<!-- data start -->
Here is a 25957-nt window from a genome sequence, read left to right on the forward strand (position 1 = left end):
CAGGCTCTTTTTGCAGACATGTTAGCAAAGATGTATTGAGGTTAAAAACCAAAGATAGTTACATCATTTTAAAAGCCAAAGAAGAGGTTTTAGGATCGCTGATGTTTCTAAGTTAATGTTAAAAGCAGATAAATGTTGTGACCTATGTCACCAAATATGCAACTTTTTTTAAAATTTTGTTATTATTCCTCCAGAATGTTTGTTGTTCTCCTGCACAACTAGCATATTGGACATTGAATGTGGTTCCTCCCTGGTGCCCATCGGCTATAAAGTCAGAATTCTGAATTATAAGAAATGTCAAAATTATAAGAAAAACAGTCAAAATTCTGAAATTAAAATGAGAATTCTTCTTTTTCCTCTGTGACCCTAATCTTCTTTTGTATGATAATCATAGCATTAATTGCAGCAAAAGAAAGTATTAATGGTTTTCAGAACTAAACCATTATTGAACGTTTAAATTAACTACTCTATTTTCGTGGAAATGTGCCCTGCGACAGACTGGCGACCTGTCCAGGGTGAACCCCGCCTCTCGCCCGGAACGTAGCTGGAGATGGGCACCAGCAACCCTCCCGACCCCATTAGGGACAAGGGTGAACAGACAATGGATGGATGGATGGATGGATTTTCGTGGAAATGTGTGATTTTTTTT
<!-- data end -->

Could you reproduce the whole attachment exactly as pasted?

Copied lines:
Here is a 25957-nt window from a genome sequence, read left to right on the forward strand (position 1 = left end):
CAGGCTCTTTTTGCAGACATGTTAGCAAAGATGTATTGAGGTTAAAAACCAAAGATAGTTACATCATTTTAAAAGCCAAAGAAGAGGTTTTAGGATCGCTGATGTTTCTAAGTTAATGTTAAAAGCAGATAAATGTTGTGACCTATGTCACCAAATATGCAACTTTTTTTAAAATTTTGTTATTATTCCTCCAGAATGTTTGTTGTTCTCCTGCACAACTAGCATATTGGACATTGAATGTGGTTCCTCCCTGGTGCCCATCGGCTATAAAGTCAGAATTCTGAATTATAAGAAATGTCAAAATTATAAGAAAAACAGTCAAAATTCTGAAATTAAAATGAGAATTCTTCTTTTTCCTCTGTGACCCTAATCTTCTTTTGTATGATAATCATAGCATTAATTGCAGCAAAAGAAAGTATTAATGGTTTTCAGAACTAAACCATTATTGAACGTTTAAATTAACTACTCTATTTTCGTGGAAATGTGCCCTGCGACAGACTGGCGACCTGTCCAGGGTGAACCCCGCCTCTCGCCCGGAACGTAGCTGGAGATGGGCACCAGCAACCCTCCCGACCCCATTAGGGACAAGGGTGAACAGACAATGGATGGATGGATGGATGGATTTTCGTGGAAATGTGTGATTTTTTTT